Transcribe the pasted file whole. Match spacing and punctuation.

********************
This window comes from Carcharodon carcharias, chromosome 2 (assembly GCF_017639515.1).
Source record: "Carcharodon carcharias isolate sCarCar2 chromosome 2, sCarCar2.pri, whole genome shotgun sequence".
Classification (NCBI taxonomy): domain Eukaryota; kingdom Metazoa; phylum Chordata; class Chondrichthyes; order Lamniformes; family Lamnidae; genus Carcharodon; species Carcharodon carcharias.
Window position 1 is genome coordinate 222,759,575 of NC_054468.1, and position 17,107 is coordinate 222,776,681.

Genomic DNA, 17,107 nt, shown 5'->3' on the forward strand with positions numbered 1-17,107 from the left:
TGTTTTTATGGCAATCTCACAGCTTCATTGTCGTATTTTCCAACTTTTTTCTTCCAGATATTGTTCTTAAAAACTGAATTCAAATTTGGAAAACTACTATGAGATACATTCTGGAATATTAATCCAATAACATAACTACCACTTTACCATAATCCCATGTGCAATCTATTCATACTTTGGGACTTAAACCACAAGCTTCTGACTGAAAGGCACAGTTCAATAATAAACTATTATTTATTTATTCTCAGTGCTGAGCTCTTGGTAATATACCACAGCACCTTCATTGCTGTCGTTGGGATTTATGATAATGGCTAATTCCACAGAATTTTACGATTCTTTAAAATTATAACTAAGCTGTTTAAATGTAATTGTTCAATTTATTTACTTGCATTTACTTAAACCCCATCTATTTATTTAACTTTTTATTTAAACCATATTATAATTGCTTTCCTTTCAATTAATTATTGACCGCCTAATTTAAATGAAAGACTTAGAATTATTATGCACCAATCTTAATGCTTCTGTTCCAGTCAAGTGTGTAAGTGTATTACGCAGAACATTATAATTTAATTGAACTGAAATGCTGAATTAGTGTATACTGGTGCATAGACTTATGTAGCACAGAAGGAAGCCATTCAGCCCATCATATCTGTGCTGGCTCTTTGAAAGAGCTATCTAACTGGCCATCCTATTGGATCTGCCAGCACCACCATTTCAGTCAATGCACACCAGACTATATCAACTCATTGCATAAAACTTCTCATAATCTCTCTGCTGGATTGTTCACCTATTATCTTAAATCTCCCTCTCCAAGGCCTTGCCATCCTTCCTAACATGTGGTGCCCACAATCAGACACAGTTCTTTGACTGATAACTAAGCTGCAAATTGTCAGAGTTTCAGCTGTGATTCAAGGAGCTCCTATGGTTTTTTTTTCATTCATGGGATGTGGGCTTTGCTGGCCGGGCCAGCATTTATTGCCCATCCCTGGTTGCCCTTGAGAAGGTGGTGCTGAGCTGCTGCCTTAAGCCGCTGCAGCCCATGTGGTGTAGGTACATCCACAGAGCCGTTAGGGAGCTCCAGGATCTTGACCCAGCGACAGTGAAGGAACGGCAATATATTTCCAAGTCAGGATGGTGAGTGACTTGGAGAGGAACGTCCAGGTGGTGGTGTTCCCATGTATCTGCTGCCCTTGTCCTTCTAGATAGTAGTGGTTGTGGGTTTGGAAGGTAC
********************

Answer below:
This window comes from Carcharodon carcharias, chromosome 2 (assembly GCF_017639515.1).
Source record: "Carcharodon carcharias isolate sCarCar2 chromosome 2, sCarCar2.pri, whole genome shotgun sequence".
Classification (NCBI taxonomy): domain Eukaryota; kingdom Metazoa; phylum Chordata; class Chondrichthyes; order Lamniformes; family Lamnidae; genus Carcharodon; species Carcharodon carcharias.
Window position 1 is genome coordinate 222,759,575 of NC_054468.1, and position 17,107 is coordinate 222,776,681.

Genomic DNA, 17,107 nt, shown 5'->3' on the forward strand with positions numbered 1-17,107 from the left:
TGTTTTTATGGCAATCTCACAGCTTCATTGTCGTATTTTCCAACTTTTTTCTTCCAGATATTGTTCTTAAAAACTGAATTCAAATTTGGAAAACTACTATGAGATACATTCTGGAATATTAATCCAATAACATAACTACCACTTTACCATAATCCCATGTGCAATCTATTCATACTTTGGGACTTAAACCACAAGCTTCTGACTGAAAGGCACAGTTCAATAATAAACTATTATTTATTTATTCTCAGTGCTGAGCTCTTGGTAATATACCACAGCACCTTCATTGCTGTCGTTGGGATTTATGATAATGGCTAATTCCACAGAATTTTACGATTCTTTAAAATTATAACTAAGCTGTTTAAATGTAATTGTTCAATTTATTTACTTGCATTTACTTAAACCCCATCTATTTATTTAACTTTTTATTTAAACCATATTATAATTGCTTTCCTTTCAATTAATTATTGACCGCCTAATTTAAATGAAAGACTTAGAATTATTATGCACCAATCTTAATGCTTCTGTTCCAGTCAAGTGTGTAAGTGTATTACGCAGAACATTATAATTTAATTGAACTGAAATGCTGAATTAGTGTATACTGGTGCATAGACTTATGTAGCACAGAAGGAAGCCATTCAGCCCATCATATCTGTGCTGGCTCTTTGAAAGAGCTATCTAACTGGCCATCCTATTGGATCTGCCAGCACCACCATTTCAGTCAATGCACACCAGACTATATCAACTCATTGCATAAAACTTCTCATAATCTCTCTGCTGGATTGTTCACCTATTATCTTAAATCTCCCTCTCCAAGGCCTTGCCATCCTTCCTAACATGTGGTGCCCACAATCAGACACAGTTCTTTGACTGATAACTAAGCTGCAAATTGTCAGAGTTTCAGCTGTGATTCAAGGAGCTCCTATGGTTTTTTTTTCATTCATGGGATGTGGGCTTTGCTGGCCGGGCCAGCATTTATTGCCCATCCCTGGTTGCCCTTGAGAAGGTGGTGCTGAGCTGCTGCCTTAAGCCGCTGCAGCCCATGTGGTGTAGGTACATCCACAGAGCCGTTAGGGAGCTCCAGGATCTTGACCCAGCGACAGTGAAGGAACGGCAATATATTTCCAAGTCAGGATGGTGAGTGACTTGGAGAGGAACGTCCAGGTGGTGGTGTTCCCATGTATCTGCTGCCCTTGTCCTTCTAGATAGTAGTGGTTGTGGGTTTGGAAGGTAC